Weekly Harvest Newsletter
Sustainable Agriculture News Briefs - February 1, 2006
Weekly sustainable agriculture news and resources gleaned from the Internet by NCAT staff for the ATTRA - National Sustainable Agriculture Information Service Web site.
News & Resources
* USDA Issues Grants to Assist Minority Farmers and Ranchers
Share The Harvest: Please forward this newsletter to friends and colleagues who might be interested in the latest sustainable agriculture news, funding opportunities, and events.
* New SARE Publication Provides Advice for Beef Direct Marketing
* Researchers Find GE Contamination in Canola
* Green Roof Movement Creates a Unique Urban Market
* Interest in No-Till Rises with Fuel Costs
* Booming Ethanol Market Attracts Farmers
* Technical Assistance for Specialty Crops Program
* Plant Feedstock Genomics for Bioenergy
* Collaborative Diesel Emissions Reductions
* Upper Midwest Organic Farming Conference and Organic University
* Arkansas Women in Agriculture Conference
* American Forage and Grassland Council Conference
News & Resources
USDA Issues Grants to Assist Minority Farmers and Ranchers
The U.S. Department of Agriculture's Cooperative State Research, Education and Extension Service (CSREES) is awarding $5 million in competitive grants aimed at helping minority farmers and ranchers. As part of the Outreach and Assistance for Socially Disadvantaged Farmers and Ranchers Program, the grants will help organizations conduct outreach and technical assistance to encourage and assist socially disadvantaged farmers and ranchers to own and operate farms and ranches and to deliver a wide range of support activities including farm management, financial management and marketing. Several universities and nonprofit organizations were among the 22 grantees.
New SARE Publication Provides Advice for Beef Direct Marketing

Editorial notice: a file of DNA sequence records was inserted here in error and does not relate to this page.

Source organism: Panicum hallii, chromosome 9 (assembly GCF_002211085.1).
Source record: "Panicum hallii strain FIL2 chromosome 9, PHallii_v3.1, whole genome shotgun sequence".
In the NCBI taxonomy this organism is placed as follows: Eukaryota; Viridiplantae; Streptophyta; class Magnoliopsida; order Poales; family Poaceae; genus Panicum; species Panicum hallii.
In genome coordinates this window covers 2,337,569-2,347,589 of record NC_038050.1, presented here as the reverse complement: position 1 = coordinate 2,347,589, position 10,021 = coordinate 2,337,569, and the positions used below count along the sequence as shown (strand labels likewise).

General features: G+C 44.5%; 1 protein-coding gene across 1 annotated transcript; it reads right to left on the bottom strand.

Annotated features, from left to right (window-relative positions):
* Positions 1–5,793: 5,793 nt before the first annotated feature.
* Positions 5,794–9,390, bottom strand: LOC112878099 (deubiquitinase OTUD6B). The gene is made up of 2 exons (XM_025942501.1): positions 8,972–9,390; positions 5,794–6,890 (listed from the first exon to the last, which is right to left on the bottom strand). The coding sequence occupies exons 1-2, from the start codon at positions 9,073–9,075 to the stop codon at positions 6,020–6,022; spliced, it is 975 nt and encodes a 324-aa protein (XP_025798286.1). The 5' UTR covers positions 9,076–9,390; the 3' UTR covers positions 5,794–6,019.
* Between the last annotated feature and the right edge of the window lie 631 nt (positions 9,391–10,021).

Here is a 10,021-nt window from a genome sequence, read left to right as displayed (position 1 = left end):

The latest publication from the Sustainable Agriculture Network, the outreach arm of the Sustainable Agriculture Research and Education (SARE) program, is titled How to Direct Market Your Beef. The book portrays how one couple used their family’s ranch to launch a profitable, grass-based beef operation focused on direct market sales. The book is filled with examples of real-life experiences and provides valuable tips for direct marketing beef from slaughtering to sales. It also has a special Entrepreneurs section that highlights farmers and ranchers who have marketed their sustainably raised food in innovative ways. The book is available as a PDF / 2 MB, or in print for $14.95. Call (301) 374-9696 to order.
Researchers Find GE Contamination in Canola
In tests conducted last fall on crops in Maine and Vermont, researchers found that conventional crops and seeds contained genetically engineered DNA, reports the Bangor Daily News. Researchers planted both conventional and genetically modified canola on three separate research plots last year and then harvested and tested 4,500 conventional plants. They found contamination or genetic resistance to herbicides in five out of six of the genetic lines, a condition that could not be caused simply by drift from the adjacent genetically modified plants. The discoveries could have severe implications for organic growers, particularly for those who export to countries with a zero-tolerance policy for genetically altered agricultural products.
Green Roof Movement Creates a Unique Urban Market